chlamydia, parrot fever, psittacosis, diseases, disorders, health, ornithosis, birds, pets, pet birds, parrots, magazines, ezines

chlamydia, parrot fever, psittacosis, diseases, disorders, health, ornithosis, birds, pets, pet birds, parrots, magazines ezines

Winged Wisdom Pet Bird Magazine, Pet Bird Ezine
Pet Bird
Magazine, Ezine

September 2001 Magazine

white capped pionusChlamydiosis is a very important and challenging disease of birds because it can be difficult to diagnose and treat, causes significant morbidity and mortality in birds, and is transmissable to humans. Illness caused by chlamydiosis can range from a life threatening system disease to an inapparent infection in a bird. The disease is caused by: Chlamydia psittaci, an obligate intracellular parasitic bacterial organism that contains both DNA and RNA.

Chlamydiosis gained world wide prominance as a result of a widespread disease outbreak that occurred from 1929 to 1930 involving 12 countries. It was introduced into the United States by the importation of amazon parrots from South America.

This particular strain was very virulent, causing widespread economic losses to the poultry and duck industries and numerous human cases.

Chlamydia psittaci is found throughout the world infecting numerous wild birds. Many feral pigeons have a high incidence of infection with very low incidence of active disease.

Commercial turkeys are frequently infected with the organism resulting in a high incidence of human infection in the people who work in the processing plants. The reason that people who consume turkey don't become infected is because cooking adequately destroys the organism.

Pet birds, especially budgies, cockatiels and lovebirds are frequently infected as a result of the intensive way that they are raised.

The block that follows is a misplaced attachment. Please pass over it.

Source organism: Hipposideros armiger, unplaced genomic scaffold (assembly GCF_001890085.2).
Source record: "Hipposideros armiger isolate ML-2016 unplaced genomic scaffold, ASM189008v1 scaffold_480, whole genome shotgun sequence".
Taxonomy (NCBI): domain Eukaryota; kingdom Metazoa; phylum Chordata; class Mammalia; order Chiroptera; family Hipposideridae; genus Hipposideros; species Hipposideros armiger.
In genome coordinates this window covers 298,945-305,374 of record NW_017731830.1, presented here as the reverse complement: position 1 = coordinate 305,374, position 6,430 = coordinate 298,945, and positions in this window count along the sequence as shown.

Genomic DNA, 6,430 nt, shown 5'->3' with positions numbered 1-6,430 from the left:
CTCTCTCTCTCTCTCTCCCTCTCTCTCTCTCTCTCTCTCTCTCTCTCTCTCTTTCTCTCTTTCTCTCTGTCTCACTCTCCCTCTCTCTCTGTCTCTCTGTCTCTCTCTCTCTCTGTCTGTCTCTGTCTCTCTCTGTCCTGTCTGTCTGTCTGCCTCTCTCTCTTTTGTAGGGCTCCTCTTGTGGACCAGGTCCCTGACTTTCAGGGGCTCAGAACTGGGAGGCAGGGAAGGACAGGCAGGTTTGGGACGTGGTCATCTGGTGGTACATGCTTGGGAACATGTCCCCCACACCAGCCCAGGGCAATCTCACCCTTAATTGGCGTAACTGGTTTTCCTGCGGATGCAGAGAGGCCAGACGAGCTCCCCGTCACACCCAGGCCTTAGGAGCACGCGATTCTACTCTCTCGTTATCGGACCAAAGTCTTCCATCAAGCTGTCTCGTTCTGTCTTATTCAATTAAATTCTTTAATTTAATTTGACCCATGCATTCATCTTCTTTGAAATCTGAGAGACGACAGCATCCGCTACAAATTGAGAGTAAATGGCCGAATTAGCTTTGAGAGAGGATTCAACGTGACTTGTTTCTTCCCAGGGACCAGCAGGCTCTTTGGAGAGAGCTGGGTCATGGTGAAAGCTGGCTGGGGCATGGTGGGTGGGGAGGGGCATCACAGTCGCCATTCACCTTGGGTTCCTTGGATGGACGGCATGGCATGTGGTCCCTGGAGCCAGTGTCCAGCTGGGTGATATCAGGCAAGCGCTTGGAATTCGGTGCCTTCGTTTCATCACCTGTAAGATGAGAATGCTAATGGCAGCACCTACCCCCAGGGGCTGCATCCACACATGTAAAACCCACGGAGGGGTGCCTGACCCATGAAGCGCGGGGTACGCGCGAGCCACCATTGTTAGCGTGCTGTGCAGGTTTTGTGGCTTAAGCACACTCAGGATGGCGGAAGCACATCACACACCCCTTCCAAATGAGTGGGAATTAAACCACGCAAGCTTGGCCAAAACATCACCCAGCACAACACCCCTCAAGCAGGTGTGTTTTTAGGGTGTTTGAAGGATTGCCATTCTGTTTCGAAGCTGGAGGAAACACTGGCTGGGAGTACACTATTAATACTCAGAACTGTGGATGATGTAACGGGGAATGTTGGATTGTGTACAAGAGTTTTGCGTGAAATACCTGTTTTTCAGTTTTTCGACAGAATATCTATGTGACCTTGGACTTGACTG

Although many parrots are infected with Chlamydia psittaci, they frequently do not exhibit clinical signs of illness but can transmit the organisim to humans and other birds. Stress - either from traveling, breeding, overcrowding or other disease - will cause an inapparent infection to become clinical, leading to signs of disease and shedding of the organism.

Nine different strains have been recognized in mammals. Five strains are known to infect birds: Psittacine, Pigeon I and II, Duck and Turkey. Each strain affects the species for which it is named as well as other host species. Severe disease often occurs when a strain occurs in a species in which it usually does not occur.

Psittacosis refers to clinical disease associated with Chlamydia psittaci in a bird of the order psittaciformes or parrots.

Ornithosis is clinical disease in birds other than parrots. The preferred term is Psittacosis rather than Ornithosis.

Although Chlamydia psittaci contains the nucleic acids DNA and RNA, it lacks the ability to survive and replicate on its own. It requires the use of certains cells in the body in order to survive and reproduce.

The next column on this subject will cover how it infects a cell, disease syndromes, diagnosis and treatment.

Winged Wisdom Note: Dr. Linda Pesek graduated from the University of Pennsylvania School of Veterinary Medicine and is a Diplomate of the ABVP in Avian Practice (a Board Certified Avian Veterinarian). She has a small animal and avian practice in New York. Linda also writes columns for The Long Island Parrot Society and The Big Apple Bird Club and is a frequent lecturer at their meetings. She is the owner of an extensive collection of exotic birds.

Copyright © 2001 Linda Pesek and Winged Wisdom. All rights reserved.

Winged Wisdom Pet Bird Magazine

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